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In The Heartland

The Fork is the Most Powerful Tool in Agriculture
Speach to Drury Communications Class
Rick Hopkins

There are many things we take for granted and I’m going to introduce you to a relationship tonight that you have may have not recognized. Like many things in life, eating, one of the simple and basic needs of humans, is full of choices, and.... eating..... is a moral issue!

People have been eating since the beginning of time as eating is a basic requirement to support human life. Hunter-gatherer peoples began to develop systems of agriculture as their requirements for food overwhelmed the capacity of their environment to provide enough food for them. These agricultural systems were created by observing and accepting natural processes and learning how to work with the quintessence to ensure adequate food for survival.

This simple tool, a common dinner fork, has become the most powerful implement in agriculture. What we choose to put on the end of it determines the destiny of the human race.

The food we place on our fork can create jobs for Americans or exploit child labor in underdeveloped countries. With our choices in food we can restore rural communities and regional agriculture or enslave nations. By purchasing our food from locally raised sources, we secure the future of a safe and healthful food supply. The economic failure of family farms is due to the decisions we have made with our forks.

Our food purchase decisions affect the water quality of our rivers and oceans and can either destroy or safeguard habitat for wild animals. Industrial agricultural practices farm fence row to fence row using every square foot of available land with no regard to protecting the soil fertility. Sustainable agricultural practices include riparian areas to protect streams, wildlife habitat, and fertility conservation techniques to increase the productivity of the soil without the use of chemicals.

We may choose to procure our food from a local market supporting regional food production or we may choose to buy our food from a super store that exploits human and natural resources. We are the ones guilty of exploiting child labor in Asian countries. We are the ones responsible for destroying the forests of South America. We are the ones who are destroying the oceans.

One U.S. dollar spent on locally produced food can change hands as many as nine times before it leaves a community. One U.S. dollar spent on industrially produced or imported food assures that we will remain in a trade deficit with our foreign competitors. The food we put on our fork tonight can make the difference in our neighbor working full time at a local business or taking a part time job with no benefits at a super store.

Industrially produced food has created catastrophic health issues. Medical services and pharmaceutical needs are increasing at an alarming rate. Dr. Weston A. Price, a dentist who spent his life studying the dental health of many cultures, found that dental health is directly related to nutrition. Too late in his life he recognized that not only was the health of the tooth determined by nutrition, but the entire makeup of the human body was affected.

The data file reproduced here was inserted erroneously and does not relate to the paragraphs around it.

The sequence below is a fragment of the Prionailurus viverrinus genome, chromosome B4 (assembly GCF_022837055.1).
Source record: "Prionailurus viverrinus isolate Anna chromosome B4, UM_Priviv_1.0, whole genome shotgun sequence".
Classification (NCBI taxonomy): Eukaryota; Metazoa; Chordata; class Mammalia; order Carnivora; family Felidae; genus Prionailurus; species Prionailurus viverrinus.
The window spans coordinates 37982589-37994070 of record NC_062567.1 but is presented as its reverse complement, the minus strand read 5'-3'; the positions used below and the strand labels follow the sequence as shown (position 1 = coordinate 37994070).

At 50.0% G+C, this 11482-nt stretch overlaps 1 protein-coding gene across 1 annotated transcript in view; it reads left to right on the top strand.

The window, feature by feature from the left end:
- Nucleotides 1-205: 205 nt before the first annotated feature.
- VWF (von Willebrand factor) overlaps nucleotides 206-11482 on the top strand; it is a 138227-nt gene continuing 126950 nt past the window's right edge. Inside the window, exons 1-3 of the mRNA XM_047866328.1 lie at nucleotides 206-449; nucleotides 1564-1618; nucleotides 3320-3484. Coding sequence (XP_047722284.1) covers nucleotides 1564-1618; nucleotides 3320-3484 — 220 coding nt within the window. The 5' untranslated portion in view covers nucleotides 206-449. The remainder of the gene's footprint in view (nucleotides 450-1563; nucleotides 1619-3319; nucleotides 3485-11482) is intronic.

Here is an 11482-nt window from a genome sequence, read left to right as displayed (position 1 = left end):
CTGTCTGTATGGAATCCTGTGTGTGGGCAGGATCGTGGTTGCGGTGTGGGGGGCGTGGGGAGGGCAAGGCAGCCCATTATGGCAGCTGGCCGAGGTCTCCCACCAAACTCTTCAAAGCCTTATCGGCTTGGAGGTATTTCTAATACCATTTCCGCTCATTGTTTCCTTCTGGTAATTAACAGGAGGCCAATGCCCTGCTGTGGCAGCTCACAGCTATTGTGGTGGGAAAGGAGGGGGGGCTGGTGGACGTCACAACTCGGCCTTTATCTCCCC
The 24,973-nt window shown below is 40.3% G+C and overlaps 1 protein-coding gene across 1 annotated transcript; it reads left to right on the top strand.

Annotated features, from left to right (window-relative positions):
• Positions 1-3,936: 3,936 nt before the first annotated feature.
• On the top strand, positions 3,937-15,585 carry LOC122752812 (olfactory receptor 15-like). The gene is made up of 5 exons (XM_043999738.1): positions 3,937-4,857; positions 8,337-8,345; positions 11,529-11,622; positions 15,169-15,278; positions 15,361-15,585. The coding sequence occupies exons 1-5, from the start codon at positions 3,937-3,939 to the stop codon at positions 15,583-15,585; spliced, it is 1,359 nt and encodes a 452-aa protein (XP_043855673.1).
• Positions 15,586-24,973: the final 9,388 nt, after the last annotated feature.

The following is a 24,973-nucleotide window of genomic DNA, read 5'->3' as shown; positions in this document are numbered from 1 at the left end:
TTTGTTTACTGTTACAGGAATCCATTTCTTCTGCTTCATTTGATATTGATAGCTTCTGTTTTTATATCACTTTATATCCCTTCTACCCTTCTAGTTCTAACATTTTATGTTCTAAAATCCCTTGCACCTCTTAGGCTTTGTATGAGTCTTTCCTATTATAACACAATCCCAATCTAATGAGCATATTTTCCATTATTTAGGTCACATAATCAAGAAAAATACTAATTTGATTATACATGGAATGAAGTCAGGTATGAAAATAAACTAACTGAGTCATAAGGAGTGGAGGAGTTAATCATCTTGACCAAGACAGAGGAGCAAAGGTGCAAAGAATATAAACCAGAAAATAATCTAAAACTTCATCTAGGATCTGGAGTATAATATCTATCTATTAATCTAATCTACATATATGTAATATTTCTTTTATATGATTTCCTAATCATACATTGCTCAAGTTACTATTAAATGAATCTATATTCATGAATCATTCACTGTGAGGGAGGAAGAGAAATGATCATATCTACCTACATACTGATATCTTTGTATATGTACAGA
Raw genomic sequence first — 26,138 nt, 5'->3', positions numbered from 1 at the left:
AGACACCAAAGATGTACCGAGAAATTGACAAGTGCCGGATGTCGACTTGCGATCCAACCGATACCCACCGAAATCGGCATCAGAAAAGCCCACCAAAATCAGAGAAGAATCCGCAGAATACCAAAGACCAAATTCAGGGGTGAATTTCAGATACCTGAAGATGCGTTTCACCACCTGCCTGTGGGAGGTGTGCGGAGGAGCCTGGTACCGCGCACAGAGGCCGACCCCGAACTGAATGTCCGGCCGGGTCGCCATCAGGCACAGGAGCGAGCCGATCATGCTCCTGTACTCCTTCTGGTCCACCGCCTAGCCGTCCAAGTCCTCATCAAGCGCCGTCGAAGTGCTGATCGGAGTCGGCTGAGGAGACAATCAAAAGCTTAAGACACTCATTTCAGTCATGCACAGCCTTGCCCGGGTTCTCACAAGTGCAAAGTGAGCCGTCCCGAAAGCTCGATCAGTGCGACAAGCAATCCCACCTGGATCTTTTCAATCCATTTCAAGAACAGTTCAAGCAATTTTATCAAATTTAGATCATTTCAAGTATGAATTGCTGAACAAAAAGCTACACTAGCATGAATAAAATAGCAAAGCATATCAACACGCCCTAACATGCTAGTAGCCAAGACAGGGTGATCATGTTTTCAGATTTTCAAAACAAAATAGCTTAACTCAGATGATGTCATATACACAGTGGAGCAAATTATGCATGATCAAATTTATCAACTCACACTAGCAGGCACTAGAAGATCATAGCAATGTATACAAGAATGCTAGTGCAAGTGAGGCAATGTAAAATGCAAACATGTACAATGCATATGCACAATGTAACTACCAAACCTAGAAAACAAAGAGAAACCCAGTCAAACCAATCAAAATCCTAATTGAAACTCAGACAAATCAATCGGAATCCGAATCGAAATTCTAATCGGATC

The decisions that determine the direction of the corporate food giants are not made in a board room. They are not made by a handful of food magnates who control the world’s food supply. They are not controlled by government legislation or international trade agreements. We, the consumer, determine the destiny of agricultural policy.

Industrial food policy is causing millions of people to starve. Corporate profits for shareholders and investors have become the prime directive for food companies. There is no profit in supplying food to poor nations. Providing healthful and nutritious food is left to the family farmers of the world.

When a person places a bit of food on their fork, they help to determine the future of humanity. The popularity and use of genetically modified (GMO) soy products for food and fuel in the U.S. have helped to guarantee the success of the transgenic crop and livestock industries even though many nations have passed laws restricting or eliminating GMO’s. Contamination of non-transgenic crops by GMO crops have occurred in all of North American and parts of Central and South America. Most consumers are unaware of their daily consumption of transgenic food. The U.S. has no labeling and does not require GMO food to be segregated from conventional foods.

Our nation is continuously challenged with energy issues. Industrial agriculture in the U.S. consumed 3,000,000,000 gallons of diesel fuel in the year 2000. Another 38,000,000,000 of diesel was used in the same year for transportation. We are responsible for much of this energy consumption when we choose food products we know have been produced thousands of miles away. I will concede that not all produce items can be grown in every region of the country, but we must recognize that we do have a choice and can make choices that help to support sustainable agriculture and at the same time reduce our dependence on fossil energy.

To paraphrase Thomas Paine and alter his exclamation slightly, “The period of debate is closed. Forks, as a last resort, must decide the contest...everything that is right or reasonable pleads for sustainable agriculture.” It is up to each and every one of us to recognize that we receive no benefits from industrial agriculture which has been so intent on exploiting our lands and our health for corporate profitability.

With every bite of food we place on our forks, we make a choice either for a failing industrial agricultural system supported by a depleted energy program or for a sustainable family farm. Each person has the power to change the current course of humanity by a simple choice in food.

I would argue that eating is a moral issue.



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